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KAI RYSSDAL: Northern Rock is one of the U.K.'s biggest mortgage companies. Not quite Countrywide big but good-sized. Today, though, its foundations proved to be somewhat less sturdy than its name implies. The Bank of England stepped in with an offer of emergency credit -- the first time that's happened to a bank there in more than 30 years. And just the latest sign the global liquidity squeeze might not be so contained after all. From London, Marketplace's Stephen Beard reports.
Stephen Beard: Don't panic! was the message from the British government today. But Northern Rock's investors and customers weren't listening. The company's share price fell by a third and depositors besieged Northern Rock branches.
Man 1: I'm feeling like extracting my money from these premises. That's what I'm feeling. That's why I'm here.
Man 2: This is the sort of thing that happened in Germany in the 1920's. You don't expect to see this happening in London in this allegedly well-regulated financial system here. It is disgraceful.
The U.K. finance chief Alistair Darling insisted there is no problem with the banking system. And Northern Rock isn't bust, he said. It's just experiencing a little difficulty raising funds. He blamed it all on the U.S.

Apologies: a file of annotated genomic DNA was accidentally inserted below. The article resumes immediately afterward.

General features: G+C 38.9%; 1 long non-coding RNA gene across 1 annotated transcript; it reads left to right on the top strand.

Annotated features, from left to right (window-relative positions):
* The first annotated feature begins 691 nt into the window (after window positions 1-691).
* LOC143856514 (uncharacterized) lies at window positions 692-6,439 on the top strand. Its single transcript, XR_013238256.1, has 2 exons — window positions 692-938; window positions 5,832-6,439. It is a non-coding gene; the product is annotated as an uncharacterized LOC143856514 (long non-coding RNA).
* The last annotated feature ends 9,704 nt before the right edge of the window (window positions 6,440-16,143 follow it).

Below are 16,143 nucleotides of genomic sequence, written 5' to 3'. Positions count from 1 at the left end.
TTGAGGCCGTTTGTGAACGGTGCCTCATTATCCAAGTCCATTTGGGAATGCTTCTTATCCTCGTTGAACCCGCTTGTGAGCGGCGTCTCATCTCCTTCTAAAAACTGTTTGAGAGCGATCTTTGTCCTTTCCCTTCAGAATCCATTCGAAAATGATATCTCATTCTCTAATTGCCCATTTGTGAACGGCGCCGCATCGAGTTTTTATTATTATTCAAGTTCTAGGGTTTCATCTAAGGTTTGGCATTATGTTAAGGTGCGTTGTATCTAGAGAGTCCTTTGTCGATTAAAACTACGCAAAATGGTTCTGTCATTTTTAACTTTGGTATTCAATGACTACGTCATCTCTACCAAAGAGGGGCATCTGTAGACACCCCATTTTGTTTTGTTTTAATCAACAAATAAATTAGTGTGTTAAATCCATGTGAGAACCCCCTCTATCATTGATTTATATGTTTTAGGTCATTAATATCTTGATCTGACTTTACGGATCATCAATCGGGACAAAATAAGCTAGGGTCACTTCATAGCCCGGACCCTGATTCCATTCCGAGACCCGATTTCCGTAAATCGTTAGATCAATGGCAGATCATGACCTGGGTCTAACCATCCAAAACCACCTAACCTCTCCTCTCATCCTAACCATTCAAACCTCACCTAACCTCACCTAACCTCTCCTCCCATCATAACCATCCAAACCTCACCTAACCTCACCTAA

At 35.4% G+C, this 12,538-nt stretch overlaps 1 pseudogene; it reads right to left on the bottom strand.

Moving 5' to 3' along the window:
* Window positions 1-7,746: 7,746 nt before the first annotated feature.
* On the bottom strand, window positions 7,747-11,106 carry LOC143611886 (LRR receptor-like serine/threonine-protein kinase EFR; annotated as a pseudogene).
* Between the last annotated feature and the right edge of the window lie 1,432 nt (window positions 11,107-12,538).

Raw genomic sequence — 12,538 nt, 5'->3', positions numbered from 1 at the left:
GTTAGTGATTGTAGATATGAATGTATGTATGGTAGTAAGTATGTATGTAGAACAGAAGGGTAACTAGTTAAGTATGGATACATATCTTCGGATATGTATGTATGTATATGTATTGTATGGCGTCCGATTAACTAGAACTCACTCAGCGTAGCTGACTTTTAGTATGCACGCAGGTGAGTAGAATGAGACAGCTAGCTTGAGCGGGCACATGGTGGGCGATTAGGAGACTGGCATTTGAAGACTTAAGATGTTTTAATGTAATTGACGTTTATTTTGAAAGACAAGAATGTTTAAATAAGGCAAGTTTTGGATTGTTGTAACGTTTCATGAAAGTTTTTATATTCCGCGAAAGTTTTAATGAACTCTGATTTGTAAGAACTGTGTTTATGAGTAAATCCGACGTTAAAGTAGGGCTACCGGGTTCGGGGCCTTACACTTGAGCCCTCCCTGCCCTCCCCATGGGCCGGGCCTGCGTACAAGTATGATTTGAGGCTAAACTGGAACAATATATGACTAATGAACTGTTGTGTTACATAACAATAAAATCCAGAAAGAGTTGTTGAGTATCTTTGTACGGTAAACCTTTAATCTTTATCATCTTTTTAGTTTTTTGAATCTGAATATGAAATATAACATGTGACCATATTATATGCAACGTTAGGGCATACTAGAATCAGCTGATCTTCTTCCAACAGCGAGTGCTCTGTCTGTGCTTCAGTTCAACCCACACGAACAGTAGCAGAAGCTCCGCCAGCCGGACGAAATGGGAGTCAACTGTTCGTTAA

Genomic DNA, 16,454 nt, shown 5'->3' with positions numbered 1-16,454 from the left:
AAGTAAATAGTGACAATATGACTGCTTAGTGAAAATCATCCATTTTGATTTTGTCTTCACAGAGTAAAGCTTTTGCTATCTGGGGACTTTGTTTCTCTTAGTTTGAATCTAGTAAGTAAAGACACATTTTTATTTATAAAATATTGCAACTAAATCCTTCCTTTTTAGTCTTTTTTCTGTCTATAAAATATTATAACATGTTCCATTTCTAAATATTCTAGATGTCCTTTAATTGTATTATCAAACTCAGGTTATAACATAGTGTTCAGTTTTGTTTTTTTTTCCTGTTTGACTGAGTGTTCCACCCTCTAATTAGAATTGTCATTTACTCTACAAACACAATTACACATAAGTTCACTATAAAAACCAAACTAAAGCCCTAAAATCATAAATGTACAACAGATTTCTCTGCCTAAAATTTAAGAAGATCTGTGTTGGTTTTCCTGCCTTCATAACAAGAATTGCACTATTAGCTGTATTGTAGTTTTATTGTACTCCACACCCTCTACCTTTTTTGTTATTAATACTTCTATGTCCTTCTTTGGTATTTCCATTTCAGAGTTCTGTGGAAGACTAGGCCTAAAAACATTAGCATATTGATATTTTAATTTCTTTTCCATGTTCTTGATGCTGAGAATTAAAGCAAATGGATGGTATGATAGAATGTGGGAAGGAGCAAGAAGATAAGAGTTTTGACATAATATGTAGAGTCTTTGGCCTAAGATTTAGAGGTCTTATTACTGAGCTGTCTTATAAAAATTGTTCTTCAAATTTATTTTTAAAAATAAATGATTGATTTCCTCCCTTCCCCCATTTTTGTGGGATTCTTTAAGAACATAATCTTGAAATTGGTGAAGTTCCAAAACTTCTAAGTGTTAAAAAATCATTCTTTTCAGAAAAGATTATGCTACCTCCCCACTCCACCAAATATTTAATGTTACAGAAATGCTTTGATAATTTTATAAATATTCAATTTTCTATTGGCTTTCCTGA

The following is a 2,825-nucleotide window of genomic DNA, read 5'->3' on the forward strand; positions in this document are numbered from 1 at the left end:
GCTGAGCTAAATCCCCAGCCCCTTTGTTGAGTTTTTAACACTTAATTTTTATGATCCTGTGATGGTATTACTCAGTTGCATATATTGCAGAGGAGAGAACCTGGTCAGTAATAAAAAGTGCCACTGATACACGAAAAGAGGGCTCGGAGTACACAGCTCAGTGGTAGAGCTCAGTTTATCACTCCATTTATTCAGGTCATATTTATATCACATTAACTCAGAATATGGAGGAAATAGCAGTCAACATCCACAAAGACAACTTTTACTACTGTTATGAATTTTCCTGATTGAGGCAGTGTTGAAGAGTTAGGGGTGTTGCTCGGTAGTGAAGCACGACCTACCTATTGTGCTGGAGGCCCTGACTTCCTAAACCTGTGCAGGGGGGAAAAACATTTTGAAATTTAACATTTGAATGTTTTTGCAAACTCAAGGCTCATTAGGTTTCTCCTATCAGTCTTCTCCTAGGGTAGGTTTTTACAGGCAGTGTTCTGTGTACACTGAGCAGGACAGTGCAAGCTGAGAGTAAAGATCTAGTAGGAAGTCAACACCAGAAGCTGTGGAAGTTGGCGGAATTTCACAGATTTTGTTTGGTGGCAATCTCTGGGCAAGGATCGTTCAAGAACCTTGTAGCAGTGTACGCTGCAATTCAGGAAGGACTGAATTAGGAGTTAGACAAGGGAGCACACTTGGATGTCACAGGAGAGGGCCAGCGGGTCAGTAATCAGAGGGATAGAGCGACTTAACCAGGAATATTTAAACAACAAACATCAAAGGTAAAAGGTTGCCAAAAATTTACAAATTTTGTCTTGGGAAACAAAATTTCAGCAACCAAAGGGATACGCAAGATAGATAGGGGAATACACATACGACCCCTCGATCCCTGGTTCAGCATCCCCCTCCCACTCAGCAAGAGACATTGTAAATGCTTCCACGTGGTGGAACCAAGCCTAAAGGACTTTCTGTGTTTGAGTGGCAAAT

Alistair DARLING: All this stems from the problems in the American housing market. What's happened is there is plenty of money in the system. The banks have got money, but at the moment they are not lending to each other in the way they usually do.
The credit markets where complex debt packages are traded, and where Northern Rock does most of its borrowing, have been paralysed by the U.S. subprime liquidity crisis. But, says opposition politician Vince Cable, Northern Rock is not an innocent victim.
Vince CABLE: They have been lending multiples of people's income well in excess of what you'd normally regard as prudent, engaging in quite a lot of very marginal lending in order to increase their market share. Of course all the British banks have been doing that.
More of them are expected to follow Northern Rock and go begging for help from the central bank. Earlier this week the U.K.'s finance chief called for a return to old-fashioned banking, with lenders and borrowers dealing directly with each other again. Instead, today he got an old-fashioned run on a bank and the first clear sign the credit crunch could soon affect Britain's real economy.
In London, this is Stephen Beard for Marketplace.